Informatics students participate in Annual Undergraduate Research Symposium

Wearable computing, improved information architecture, navigation drones, and protein folding are Informatics research projects on display at the 17th Annual Undergraduate Research Symposium to be held on May 16 in Mary Gates Hall. More than 1,100 undergraduates will present their work.

The Symposium is organized by the Undergraduate Research Program, which facilitates research experiences for undergraduates in all academic disciplines. The Symposium is a chance for undergraduates to present what they have learned through their research experiences to a larger audience.

The event also provides a forum for students, faculty, and the community to discuss cutting edge research topics and to examine the connection between research and education. The event includes poster and presentation sessions by students from all academic disciplines and all three UW campuses, plus invited guests.


Informatics Student Participants

The iSchool is proud to be represented by the following student projects:

Wearable Computing: Designing a Solution to Enhance User Interactions

Kendall Morgan, Senior, Informatics (Human-Computer Interaction) EIP Scholar, McNair Scholar
Mentor: Katie Davis, The Information School

The ubiquity of computing devices such as smartphones and wearable devices has given users access to technology at all times. However, user interactions with these devices are often cumbersome. Interacting with these computing devices is of increasing importance and minimizing their negative cognitive effects is critical to usage of these devices in order to allow users to focus on the task they are trying to accomplish, not the technologies they are using to accomplish them. Kendall evaluated how people currently interact with computing devices such as the smartphone, wearable devices, and computers, and how these technologies try to solve computing inputs in order to minimize the negative cognitive effects of user interactions. His research will help to elevate the mobility of computing and inform how we interact with computing devices as they become more ubiquitous.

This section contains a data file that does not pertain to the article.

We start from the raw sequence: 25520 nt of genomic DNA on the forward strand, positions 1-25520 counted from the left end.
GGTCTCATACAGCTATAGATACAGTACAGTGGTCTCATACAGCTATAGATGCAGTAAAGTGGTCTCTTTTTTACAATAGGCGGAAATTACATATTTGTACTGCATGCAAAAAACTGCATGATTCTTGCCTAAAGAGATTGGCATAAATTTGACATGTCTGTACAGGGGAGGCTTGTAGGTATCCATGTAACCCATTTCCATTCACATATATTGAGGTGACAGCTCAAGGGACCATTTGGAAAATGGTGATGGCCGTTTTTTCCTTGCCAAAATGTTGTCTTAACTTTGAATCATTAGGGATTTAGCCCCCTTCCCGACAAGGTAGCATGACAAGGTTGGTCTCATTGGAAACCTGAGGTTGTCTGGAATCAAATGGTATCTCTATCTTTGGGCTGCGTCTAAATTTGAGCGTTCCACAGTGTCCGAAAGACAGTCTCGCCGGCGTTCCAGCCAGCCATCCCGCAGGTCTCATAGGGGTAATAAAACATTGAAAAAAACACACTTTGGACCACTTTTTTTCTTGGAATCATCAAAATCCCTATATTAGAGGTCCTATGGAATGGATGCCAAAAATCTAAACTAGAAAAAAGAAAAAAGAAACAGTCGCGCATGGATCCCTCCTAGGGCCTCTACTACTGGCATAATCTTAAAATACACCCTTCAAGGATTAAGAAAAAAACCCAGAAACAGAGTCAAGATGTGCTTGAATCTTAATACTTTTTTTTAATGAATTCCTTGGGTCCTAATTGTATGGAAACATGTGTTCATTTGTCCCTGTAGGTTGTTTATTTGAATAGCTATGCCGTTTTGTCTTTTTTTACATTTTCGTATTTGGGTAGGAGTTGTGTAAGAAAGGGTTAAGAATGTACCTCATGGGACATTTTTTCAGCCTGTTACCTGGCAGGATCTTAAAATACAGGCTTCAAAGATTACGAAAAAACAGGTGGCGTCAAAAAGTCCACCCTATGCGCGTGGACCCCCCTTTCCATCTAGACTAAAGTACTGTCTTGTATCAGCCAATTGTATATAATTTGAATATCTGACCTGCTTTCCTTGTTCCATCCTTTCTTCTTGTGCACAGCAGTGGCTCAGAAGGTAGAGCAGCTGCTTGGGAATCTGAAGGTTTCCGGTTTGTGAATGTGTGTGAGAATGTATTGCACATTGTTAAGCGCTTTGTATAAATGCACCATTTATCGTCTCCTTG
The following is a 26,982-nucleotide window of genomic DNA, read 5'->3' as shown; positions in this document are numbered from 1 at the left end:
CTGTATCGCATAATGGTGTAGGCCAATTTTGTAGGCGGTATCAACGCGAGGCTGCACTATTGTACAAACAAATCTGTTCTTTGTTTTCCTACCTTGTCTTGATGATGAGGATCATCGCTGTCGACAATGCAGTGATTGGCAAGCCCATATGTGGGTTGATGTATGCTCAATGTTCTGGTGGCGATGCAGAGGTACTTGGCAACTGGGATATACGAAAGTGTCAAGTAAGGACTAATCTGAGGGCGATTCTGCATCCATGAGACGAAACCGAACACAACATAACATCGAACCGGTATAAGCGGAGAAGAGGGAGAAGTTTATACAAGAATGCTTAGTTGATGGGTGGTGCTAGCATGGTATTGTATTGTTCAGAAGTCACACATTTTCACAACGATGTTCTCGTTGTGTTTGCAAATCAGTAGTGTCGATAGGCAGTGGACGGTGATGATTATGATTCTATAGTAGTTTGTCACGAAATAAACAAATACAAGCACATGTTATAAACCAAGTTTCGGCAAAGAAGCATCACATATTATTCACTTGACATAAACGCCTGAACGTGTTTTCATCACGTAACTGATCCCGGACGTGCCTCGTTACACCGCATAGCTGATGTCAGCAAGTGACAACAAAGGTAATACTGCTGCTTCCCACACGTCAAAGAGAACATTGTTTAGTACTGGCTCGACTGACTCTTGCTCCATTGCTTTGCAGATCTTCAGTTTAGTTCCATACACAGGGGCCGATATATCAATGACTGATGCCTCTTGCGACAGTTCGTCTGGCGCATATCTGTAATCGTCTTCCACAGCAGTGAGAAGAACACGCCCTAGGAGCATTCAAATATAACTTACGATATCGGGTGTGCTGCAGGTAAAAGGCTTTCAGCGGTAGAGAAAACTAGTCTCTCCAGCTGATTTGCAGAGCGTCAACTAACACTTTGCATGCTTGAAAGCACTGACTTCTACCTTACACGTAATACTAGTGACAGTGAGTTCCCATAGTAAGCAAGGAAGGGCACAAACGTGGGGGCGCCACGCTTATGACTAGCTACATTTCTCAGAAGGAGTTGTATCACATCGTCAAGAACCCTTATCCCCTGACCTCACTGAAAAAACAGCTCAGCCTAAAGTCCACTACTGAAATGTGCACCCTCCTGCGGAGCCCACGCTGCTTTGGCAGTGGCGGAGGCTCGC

Design Practices for Information Architecture with Context Interactive System

Guiyan Bai, Junior, Informatics
Mentors: David Stearns, The Information School; Alvin Lau, Computer Science & Engineering

This project investigates how to create a website system that will store service information, strengthen usability, and improve the website’s function to improve community service needs. One important aspect of creating a helpful website is reinforcing the database management, web development, and information analysis techniques. Our goal is to improve the user experience for the Chinese Baptist Church website and to make significant website changes to support the activities of the local community.

Expanding Horizons: Autonomous Navigation for People with Visual Impairments

Jordan Smith, Senior, Informatics (Human-Computer Interaction) and Nicholas (Nick) Winkelbauer, Junior, Extended Pre-Major
Mentors: David Hendry and Katie O'Leary, The Information School

Street signs, traffic lights, and maps are the predominant navigational cues in society, each being inherently visual. When navigating through pedestrian areas that only provide these cues, people with visual impairments can experience disability. This study proposes the design of a drone for navigation, or NavDrone, a pocket-size, pilotless, and autonomous aircraft that will provide visual description of navigational cues. By creating access to visual information in the environment, the proposed NavDrone can assist people with visual impairments in navigating unfamiliar areas. 

Correlation of Residue Flexibility and Evolutionary Conservation: Testing a Common Belief in Protein Engineering using Protein Dynamics

Nishant Velagapudi, Senior, Informatics (Information Architecture), Bioengineering Honors Program Scholar
Mentor: Valerie Daggett, Bioengineering

It has been hypothesized that there is a correlation between the flexibility of amino acids in a protein and their conservation. Inflexible residues tend to be structurally important and thus less tolerant of change. By this theory, mutations at these positions are expected to typically be deleterious. The Dynameomics project is an ongoing effort by the Daggett Research Group to characterize protein folding space through molecular dynamics simulations of representatives of all known protein structures or folds. The team used a novel software module to calculate residue flexibility directly from the relevant molecular dynamics simulation files. They anticipate that a better understanding of evolution at the amino acid level of proteins will help to better predict the impact of mutation.